In the early hours of Friday, October 9, President Donald Trump announced that he, like nearly 8 million other Americans in the past eight months, had tested positive for COVID-19. Days before, Trump had gathered in person with leading Republicans to announce the nomination of Amy Coney Barrett to the Supreme Court. Against the advice of public health experts, few at the event wore masks, and there was little or no social distancing. Trump’s subsequent hospitalization at Walter Reed Medical Center offered an opportunity to change the public narrative on the COVID-19 pandemic; instead, the president fueled anti-science rhetoric, tweeting: “don’t be afraid of Covid. Don’t let it dominate your life.”
Presidential sickness during a public health crisis can have lasting effects on the direction of the nation’s public policy. In the spring of 1919, for instance, Woodrow Wilson contracted the so-called “Spanish Flu” but covered up his sickness because he worried it would upend the stability of post-World War I Europe. Franklin D. Roosevelt’s polio, on the other hand, galvanized the nation into public health action. Roosevelt wasn’t always forthcoming about his wheelchair use—during the early 20th century, Americans notoriously looked down upon disabled individuals—but in his second term as president, with polio rates remaining staggeringly high across the nation, he helped create the most successful public health campaign in American history, the National Foundation for Infantile Paralysis, later known as the March of Dimes.
The most pertinent historical example to compare to Trump’s COVID-19 response comes from 19th-century Britain, when Queen Victoria’s son and heir, Prince Albert Edward, contracted typhoid fever, one of the deadliest infectious diseases of the period. After decades of ignoring or discounting one of the greatest health calamities of their age, a royal illness spurred British leaders, followed by the British public, to reframe the narrative around typhoid, characterizing it as a serious, preventable disease—and creating the first modern public health infrastructure, a system that still influences public health efforts today. Guided responsibly, Americans’ reactions to high profile COVID cases could have a similar impact.
Victorians always feared the next big outbreak of pandemic cholera, which arrived every few years and killed thousands during short bursts like the epidemic years of 1831-2, 1848-49, and 1853-54. But their everyday reality meant withstanding repeated domestic outbreaks of typhoid fever. Typhoid, which is caused by a strain of the Salmonella bacterium, is passed from person to person when tiny amounts of infected fecal matter contaminate food and water. In the 1800s, it was a fulminating, cluster disease, meaning that it erupted annually in cities, towns, and villages across Britain whose water supplies became contaminated. Typhoid killed up to 20,000 and sickened and debilitated up to 150,000 people each year.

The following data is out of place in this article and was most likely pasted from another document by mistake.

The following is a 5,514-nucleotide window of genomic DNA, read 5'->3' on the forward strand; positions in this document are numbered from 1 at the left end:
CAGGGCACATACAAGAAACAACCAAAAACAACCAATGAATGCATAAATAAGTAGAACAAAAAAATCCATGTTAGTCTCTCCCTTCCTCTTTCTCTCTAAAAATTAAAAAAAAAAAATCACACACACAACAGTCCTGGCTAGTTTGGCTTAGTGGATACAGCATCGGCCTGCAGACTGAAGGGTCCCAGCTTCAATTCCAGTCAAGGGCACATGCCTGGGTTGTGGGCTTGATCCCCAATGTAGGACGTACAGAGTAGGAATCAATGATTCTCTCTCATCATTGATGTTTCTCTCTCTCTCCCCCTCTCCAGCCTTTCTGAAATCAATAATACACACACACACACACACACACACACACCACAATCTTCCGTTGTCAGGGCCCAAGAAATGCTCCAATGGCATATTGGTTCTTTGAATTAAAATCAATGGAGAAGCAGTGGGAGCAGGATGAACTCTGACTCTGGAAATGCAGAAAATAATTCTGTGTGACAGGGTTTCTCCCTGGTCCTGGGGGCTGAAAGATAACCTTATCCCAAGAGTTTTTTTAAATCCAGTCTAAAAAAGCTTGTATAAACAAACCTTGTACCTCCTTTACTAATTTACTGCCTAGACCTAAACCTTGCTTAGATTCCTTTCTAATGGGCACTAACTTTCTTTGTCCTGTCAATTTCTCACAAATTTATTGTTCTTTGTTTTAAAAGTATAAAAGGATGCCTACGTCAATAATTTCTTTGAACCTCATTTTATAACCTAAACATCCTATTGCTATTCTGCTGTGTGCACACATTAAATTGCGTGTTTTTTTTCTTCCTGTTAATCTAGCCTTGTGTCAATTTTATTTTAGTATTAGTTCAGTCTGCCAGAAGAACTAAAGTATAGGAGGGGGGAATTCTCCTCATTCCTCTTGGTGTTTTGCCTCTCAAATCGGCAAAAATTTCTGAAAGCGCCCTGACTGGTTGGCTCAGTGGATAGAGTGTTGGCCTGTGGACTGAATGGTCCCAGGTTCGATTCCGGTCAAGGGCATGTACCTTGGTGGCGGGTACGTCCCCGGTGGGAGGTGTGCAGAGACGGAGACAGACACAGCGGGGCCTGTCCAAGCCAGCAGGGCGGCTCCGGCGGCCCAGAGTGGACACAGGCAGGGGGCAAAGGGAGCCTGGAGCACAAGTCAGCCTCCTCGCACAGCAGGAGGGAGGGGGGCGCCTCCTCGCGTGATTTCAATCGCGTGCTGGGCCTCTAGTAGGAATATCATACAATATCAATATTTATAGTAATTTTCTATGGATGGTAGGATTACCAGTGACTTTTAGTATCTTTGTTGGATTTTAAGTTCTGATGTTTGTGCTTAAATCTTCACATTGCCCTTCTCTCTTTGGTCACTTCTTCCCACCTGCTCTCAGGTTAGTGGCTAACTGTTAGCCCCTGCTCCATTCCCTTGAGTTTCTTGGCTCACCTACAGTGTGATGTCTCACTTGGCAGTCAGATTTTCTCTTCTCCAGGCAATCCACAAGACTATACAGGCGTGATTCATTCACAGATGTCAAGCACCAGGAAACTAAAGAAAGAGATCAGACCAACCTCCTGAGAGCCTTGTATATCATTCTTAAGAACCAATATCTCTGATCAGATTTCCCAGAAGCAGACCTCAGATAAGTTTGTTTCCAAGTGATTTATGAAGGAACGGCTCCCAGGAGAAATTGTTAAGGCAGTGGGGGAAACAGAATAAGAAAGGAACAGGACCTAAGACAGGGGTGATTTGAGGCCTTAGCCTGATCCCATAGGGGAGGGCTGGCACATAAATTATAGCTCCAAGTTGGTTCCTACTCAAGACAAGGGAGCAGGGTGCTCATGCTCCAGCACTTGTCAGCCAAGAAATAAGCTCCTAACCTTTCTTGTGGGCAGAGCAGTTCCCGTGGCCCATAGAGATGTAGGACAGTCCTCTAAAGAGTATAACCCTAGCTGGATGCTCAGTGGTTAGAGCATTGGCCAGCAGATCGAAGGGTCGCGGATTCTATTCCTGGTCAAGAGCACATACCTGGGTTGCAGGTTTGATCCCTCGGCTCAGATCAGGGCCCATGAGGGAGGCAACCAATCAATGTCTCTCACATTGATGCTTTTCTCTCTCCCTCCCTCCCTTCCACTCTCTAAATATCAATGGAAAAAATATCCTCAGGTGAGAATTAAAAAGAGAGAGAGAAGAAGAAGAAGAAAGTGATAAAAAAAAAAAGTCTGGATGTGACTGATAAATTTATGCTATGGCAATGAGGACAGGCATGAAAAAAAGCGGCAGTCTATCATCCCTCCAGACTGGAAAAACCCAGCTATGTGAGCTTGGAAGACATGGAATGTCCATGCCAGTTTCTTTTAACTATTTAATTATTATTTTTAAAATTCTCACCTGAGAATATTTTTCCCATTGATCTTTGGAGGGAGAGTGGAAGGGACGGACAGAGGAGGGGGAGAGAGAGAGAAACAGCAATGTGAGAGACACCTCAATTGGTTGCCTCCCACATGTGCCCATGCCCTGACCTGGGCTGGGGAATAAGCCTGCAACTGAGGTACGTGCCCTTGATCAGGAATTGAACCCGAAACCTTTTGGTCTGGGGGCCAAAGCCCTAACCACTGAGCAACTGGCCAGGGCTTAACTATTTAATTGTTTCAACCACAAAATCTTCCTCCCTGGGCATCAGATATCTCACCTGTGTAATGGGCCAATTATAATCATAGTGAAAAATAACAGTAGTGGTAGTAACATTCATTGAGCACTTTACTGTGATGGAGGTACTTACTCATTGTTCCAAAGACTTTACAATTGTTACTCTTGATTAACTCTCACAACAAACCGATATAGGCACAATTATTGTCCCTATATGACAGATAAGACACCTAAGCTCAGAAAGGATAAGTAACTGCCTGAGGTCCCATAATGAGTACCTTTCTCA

The Prince of Wales caught the illness in the fall of 1871. Bertie, as he was affectionately known, spent two months in a feverish, delirious spell at the family’s retreat in Sandringham, looked after by two royal physicians, William Jenner and William Gull. All of Britain was absorbed with daily updates on the future king’s condition. When the prince began to recover in early 1872, there was massive jubilation, including a stunning public celebration in London in February marked by a royal procession from Buckingham Palace to St. Paul’s Cathedral.
The royal sickness that almost killed the Prince of Wales proved to be a turning point for Britain, which was at a political crossroads at the time. Queen Victoria had secluded herself in private mourning for a decade after the death of her husband, Prince Albert, in 1861, leaving the monarchy in shambles—and, as many republican critics believed—leaderless. In the way that only natural disasters like epidemics can do, though, the prince’s bout with typhoid brought the nation back together. On February 6th 1872, at the Opening of Parliament, a formal event that marks the first day of a new session, Queen Victoria returned to the public spotlight to give an energizing speech, where she thanked the entire nation for praying for her son “during the period of anxiety and trial” while sick with typhoid. The address restored the public’s faith in the monarchy. “Never before,” noted an editorial in the leading medical journal of the time, The Lancet, “has the bearing of all classes exhibited the strength of that common band of sorrowful sympathy which we are all bound together as a nation.”
That coming together was surprising because, up until Bertie’s prominent and public case of typhoid, most Victorians believed that the disease was the exclusive province of the urban-industrial poor—“the great unwashed”, to borrow the language of novelist Edward Bulwer-Lytton. Indeed, that metaphor of filth, fevers, and fever dens in urban spaces was so ubiquitous that it had become a kind of literary trope in contemporary novels, like Charles Dickens’ Bleak House, and drawings, such as those by cartoonist John Leech in the satirical magazine Punch. Because of how the deadly epidemic disease had previously been framed—as the repose of the poor—any effective nationwide response to typhoid had been obstructed. The wealthy simply blamed the poor and went about their business.